At the lower level, there are a number of courts. However, at apex level there is only one court. District Courts or Subordinates are the ones where most of the people interact. These courts are located at a ‘Tehsil’ or at the district level or in towns. They hear different types of cases. 

 

Each state in India is divided into different districts. The courts located in these districts are presided by the District Judges. 

 

 

  • High Court

Every state has a High Court. It is the highest court of that particular state. 

 

 

  • Supreme Court

The  Supreme Court is India’s topmost court at apex level and is located at New Delhi. The Chief Justice of India presides over this court. The decision made by the Supreme court is binding on all other courts located across the country. 

 

The different levels of courts in India are connected to each other. The Judiciary system is integrated in our country. It means that the decisions made by the Higher Courts bind the lower courts as well. Another way to understand this feature is via the appellate system that still persists in our country. It means that a citizen has the right to appeal to a higher court if they feel that the judgement passed by the lower court is not justified. 

 

Let us try to understand this by considering a case ‘State (Delhi Administration) vs Laxman Kumar and Others (1985)’  by tracking it from the lower to the higher court. Laxman Kumar had married Sudha Goel in February 1980. In December 1980 Sudha died due to burns. Her family filed a case in the lower court alleging that her husband and in-laws were responsible for her death. 

 

As this case was being heard in the trial court, four neighbours were called as witnesses. They stated that they had heard Sudha screaming the night before her death and had forced themselves into her house. They spotted Sudha in flames. They immediately wrapped her in a blanket and gunny bag and extinguished the fire. Sudha told them that her mother-in-law had poured kerosene on her and the husband was one who had lit the fire. 

 

While the trial was going on, these witnesses told the court that Sudha was subject to different types of torture from her husband and in-laws. They were demanding dowry such as cash and scooter from her family on the birth of the first child. On the other hand, Laxman and his mother in their defence, had stated that Sudha’s sari had caught fire accidentally as she was heating the milk. On the basis of evidence, the Trial court convicted Laxman, his mother and his brother-in-law Subhash Chandra and awarded them the death sentence. 

 

In November 1983, the three accused appealed against their sentences in the High Court (against the verdict of the trial Court). After hearing the arguments of the lawyers from both sides, the  High Court concluded that Sudha died due to accidental fire which had taken place because of the kerosene stove. Hence, all three accused were acquitted. 

 

In 1985, Sudha’s family appealed against the decision of the High Court in the Supreme Court against the acquittal of all three accused. The apex court heard the arguments from both sides and reached a conclusion which was different from that of the High Court. Laxman and his mother were declared guilty according to evidence. However, his brother-in-law was acquitted since there was a lack of evidence against him. The accused were sent to prison for a lifetime by the Supreme Court.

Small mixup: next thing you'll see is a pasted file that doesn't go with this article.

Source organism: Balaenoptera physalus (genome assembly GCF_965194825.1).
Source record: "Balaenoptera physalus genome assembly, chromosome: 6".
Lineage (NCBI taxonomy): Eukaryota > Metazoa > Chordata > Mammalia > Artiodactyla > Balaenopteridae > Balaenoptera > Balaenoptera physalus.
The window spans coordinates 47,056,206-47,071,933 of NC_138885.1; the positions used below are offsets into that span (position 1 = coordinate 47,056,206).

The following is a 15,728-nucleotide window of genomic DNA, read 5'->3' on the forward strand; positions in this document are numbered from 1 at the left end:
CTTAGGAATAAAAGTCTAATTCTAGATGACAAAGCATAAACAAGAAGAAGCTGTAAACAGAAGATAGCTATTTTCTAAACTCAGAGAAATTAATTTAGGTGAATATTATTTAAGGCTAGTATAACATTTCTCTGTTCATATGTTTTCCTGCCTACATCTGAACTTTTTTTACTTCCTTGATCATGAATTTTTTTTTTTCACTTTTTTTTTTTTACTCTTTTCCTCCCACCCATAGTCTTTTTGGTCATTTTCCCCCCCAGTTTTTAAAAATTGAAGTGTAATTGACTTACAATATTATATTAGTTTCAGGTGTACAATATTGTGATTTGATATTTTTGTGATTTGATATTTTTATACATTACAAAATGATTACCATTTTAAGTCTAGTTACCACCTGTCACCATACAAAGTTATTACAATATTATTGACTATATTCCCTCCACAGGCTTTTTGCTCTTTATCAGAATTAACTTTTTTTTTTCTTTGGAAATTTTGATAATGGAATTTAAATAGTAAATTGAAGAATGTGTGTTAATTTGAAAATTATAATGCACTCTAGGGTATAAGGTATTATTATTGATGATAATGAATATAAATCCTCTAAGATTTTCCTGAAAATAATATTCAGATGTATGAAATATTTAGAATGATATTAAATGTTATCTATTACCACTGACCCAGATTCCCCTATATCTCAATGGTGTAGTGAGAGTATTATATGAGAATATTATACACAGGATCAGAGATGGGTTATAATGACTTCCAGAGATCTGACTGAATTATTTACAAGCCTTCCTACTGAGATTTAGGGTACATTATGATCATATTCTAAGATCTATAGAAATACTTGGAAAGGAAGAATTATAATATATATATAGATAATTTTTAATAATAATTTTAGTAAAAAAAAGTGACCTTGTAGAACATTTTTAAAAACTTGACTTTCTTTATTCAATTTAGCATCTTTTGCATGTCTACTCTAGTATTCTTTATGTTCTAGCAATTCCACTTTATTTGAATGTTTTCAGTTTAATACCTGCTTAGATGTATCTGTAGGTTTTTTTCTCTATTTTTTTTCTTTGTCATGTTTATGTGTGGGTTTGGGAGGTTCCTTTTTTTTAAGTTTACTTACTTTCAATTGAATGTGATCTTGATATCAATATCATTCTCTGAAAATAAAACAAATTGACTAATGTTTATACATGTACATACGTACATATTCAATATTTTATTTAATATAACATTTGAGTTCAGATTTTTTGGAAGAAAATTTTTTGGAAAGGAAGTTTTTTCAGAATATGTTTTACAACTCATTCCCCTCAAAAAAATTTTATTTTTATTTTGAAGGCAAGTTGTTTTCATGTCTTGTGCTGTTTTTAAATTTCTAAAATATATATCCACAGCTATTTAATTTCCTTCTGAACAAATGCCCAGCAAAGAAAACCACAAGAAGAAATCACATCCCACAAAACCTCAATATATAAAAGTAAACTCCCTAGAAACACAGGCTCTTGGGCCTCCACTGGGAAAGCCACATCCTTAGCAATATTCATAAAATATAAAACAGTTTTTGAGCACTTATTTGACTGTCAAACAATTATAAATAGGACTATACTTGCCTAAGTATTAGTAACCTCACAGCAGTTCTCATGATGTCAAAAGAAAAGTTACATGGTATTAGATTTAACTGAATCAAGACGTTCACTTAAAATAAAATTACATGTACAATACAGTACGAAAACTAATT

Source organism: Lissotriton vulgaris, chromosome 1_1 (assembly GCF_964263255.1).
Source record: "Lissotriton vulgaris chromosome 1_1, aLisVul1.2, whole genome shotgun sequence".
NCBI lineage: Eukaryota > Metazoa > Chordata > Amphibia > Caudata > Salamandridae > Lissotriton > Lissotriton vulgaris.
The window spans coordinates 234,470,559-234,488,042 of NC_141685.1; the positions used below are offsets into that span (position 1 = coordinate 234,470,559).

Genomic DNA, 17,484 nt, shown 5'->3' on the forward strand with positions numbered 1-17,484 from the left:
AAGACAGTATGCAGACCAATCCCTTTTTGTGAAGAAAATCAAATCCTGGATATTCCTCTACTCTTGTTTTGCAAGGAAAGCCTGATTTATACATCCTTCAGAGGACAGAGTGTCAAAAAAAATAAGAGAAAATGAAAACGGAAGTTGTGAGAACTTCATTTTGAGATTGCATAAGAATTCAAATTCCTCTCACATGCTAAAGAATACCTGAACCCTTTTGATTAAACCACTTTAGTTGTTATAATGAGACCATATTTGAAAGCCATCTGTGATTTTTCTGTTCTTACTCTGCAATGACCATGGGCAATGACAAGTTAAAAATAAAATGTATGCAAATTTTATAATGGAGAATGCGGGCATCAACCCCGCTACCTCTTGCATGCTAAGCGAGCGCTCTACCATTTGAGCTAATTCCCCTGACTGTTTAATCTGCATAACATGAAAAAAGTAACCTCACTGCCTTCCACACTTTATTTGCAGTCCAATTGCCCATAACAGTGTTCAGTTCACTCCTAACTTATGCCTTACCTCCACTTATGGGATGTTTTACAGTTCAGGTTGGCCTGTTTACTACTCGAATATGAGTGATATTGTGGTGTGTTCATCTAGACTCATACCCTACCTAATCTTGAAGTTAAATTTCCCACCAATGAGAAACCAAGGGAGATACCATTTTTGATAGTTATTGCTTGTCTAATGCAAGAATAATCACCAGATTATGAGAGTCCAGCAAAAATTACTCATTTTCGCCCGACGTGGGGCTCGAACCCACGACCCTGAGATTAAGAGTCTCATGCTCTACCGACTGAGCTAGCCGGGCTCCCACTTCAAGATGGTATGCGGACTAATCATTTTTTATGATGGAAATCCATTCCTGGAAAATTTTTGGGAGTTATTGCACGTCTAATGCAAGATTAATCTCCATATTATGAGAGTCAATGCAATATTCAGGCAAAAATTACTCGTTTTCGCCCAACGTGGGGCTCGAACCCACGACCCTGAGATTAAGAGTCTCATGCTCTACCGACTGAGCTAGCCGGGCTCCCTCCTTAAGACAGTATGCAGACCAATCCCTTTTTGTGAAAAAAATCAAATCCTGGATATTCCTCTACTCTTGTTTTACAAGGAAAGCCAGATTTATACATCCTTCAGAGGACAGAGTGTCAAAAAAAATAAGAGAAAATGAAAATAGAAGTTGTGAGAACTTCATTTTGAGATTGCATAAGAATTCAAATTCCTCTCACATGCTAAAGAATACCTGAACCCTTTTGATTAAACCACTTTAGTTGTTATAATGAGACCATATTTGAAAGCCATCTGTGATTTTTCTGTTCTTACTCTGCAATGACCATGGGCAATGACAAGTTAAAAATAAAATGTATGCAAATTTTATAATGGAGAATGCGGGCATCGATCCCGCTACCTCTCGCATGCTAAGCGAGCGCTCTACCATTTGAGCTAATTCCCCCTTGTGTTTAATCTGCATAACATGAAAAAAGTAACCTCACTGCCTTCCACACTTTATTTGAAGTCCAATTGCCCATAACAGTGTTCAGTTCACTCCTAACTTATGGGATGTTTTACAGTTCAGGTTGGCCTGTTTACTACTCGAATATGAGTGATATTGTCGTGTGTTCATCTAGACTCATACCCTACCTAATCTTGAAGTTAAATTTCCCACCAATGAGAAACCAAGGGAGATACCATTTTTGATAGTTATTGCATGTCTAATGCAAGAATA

What are the Different Branches of the Legal System?

The above mentioned case is a case of Dowry death. It is a violation of Criminal Law and is considered as a ‘Crime Against Society.’ Apart from Criminal Law, the Courts also have to deal with cases under Civil Law. In the last chapter, you had read about a new civil law being passed to protect the rights of women against Domestic Violence. 

 

Difference between Civil Law and Criminal Law

 

S. No. Civil Law Criminal Law
1. Deals with any injury or harm to the rights of individuals. Example- divorce cases, land related matters, purchase of goods, etc. Deals with acts or conducts that are identified as offences. E.g. Murder, harassing a lady for dowry, theft, etc.
2. Only the affected party can file a petition before the relevant court. If the matter is related to rent, either tenant or landlord can file a case.  Firstly, a First Information Report (FIR) has to be filed before the Police officials who will investigate the matter. After that, a case is filed in the court.
3. The court provides special relief that has been asked for. For example, if a case is between landlord and tenant, the court can either order to pay the remaining dues or to vacate the flat. If the accused is proven guilty, then he is sent to jail.

 

Does Everyone Have Access to Courts?

According to the principle, every citizen of India has the right to access the court. It simply means that every person has the right to get justice with the help of the courts. It has already been explained how the courts play an important role in protecting the fundamental rights of citizens. If a person finds out that her right is being violated in any form, then she can approach the Courts at any level in order to get justice. 

 

While the Constitution states that everyone has access to courts, in reality the poor people have always found it difficult to access them. Legal procedures requires lots of time, patience and money. For a poor person who is not even capable of reading and is a daily wage labourer, the idea to visit courts in order to get justice seems remote.

 

Keeping such situations in mind, the Supreme Court in the 1980s devised a mechanism called PIL or Public Interest Litigation so that a poor person’s chance to get  justice be increased. It allows any organization or individual to file a PIL in the Supreme Court or High Court on behalf of the people whose rights have been violated in the past. Due to this step, the legal system got simplified. Even a telegram or letter addressed to the HC or SC could be treated as PIL.